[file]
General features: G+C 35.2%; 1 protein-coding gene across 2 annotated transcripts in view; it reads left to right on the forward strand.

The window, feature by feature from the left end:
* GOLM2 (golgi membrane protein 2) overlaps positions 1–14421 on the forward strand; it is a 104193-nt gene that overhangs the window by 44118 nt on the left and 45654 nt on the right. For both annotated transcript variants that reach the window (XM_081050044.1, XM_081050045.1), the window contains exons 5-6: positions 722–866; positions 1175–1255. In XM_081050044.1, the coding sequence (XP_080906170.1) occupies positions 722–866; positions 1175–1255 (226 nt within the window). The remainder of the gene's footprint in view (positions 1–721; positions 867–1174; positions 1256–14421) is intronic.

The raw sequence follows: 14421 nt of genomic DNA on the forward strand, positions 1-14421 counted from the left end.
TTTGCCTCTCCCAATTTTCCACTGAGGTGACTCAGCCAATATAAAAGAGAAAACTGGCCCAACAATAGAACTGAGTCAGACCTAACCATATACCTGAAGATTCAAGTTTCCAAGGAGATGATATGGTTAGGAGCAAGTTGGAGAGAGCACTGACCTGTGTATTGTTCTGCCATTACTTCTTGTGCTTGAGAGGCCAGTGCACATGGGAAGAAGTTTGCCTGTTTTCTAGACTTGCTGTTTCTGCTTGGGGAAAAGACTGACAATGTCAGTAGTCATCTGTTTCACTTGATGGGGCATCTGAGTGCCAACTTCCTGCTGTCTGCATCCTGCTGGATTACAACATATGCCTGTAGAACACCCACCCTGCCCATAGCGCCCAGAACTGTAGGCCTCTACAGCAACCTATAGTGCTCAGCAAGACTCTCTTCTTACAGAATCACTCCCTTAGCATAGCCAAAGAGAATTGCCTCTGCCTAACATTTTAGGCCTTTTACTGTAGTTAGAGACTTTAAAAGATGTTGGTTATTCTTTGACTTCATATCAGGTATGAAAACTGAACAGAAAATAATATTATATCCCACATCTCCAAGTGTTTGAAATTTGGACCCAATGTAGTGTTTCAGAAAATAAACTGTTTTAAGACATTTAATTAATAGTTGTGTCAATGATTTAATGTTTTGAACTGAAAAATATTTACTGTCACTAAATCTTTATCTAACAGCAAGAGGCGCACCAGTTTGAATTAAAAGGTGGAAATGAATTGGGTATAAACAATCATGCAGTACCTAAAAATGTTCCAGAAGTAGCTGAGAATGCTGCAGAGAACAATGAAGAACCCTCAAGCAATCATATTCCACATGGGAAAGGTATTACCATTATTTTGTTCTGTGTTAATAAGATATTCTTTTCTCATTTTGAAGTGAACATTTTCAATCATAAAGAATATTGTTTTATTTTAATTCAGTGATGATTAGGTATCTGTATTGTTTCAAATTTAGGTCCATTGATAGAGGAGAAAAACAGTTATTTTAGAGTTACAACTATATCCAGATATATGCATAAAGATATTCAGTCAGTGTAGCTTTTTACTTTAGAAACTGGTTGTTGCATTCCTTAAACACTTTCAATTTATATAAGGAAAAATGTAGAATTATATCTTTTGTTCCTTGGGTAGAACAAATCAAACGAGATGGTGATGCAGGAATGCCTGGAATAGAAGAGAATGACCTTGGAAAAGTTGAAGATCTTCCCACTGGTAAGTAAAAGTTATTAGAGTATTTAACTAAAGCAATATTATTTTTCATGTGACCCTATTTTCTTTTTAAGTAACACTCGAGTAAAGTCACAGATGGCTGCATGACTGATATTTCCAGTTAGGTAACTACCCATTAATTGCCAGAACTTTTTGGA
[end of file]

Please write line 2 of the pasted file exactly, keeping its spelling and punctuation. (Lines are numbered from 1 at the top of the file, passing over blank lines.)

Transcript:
The window, feature by feature from the left end: